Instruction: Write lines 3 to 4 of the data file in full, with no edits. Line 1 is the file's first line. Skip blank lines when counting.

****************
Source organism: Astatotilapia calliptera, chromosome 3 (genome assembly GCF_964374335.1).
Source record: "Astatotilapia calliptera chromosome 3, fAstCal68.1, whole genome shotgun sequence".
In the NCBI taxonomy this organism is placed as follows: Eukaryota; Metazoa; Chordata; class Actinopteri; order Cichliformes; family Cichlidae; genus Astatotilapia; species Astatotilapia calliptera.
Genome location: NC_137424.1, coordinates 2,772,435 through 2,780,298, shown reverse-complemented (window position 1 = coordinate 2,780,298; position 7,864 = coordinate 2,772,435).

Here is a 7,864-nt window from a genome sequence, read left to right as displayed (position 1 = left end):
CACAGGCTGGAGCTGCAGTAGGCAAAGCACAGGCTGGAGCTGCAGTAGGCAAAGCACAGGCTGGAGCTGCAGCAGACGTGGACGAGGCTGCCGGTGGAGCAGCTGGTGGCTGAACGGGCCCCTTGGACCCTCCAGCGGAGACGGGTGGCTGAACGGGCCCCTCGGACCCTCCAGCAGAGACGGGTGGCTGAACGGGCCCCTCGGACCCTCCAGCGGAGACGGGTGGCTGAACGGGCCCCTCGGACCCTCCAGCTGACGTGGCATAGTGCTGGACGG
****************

In the NCBI taxonomy this organism is placed as follows: Eukaryota; Metazoa; Chordata; class Actinopteri; order Cichliformes; family Cichlidae; genus Astatotilapia; species Astatotilapia calliptera.
Genome location: NC_137424.1, coordinates 2,772,435 through 2,780,298, shown reverse-complemented (window position 1 = coordinate 2,780,298; position 7,864 = coordinate 2,772,435).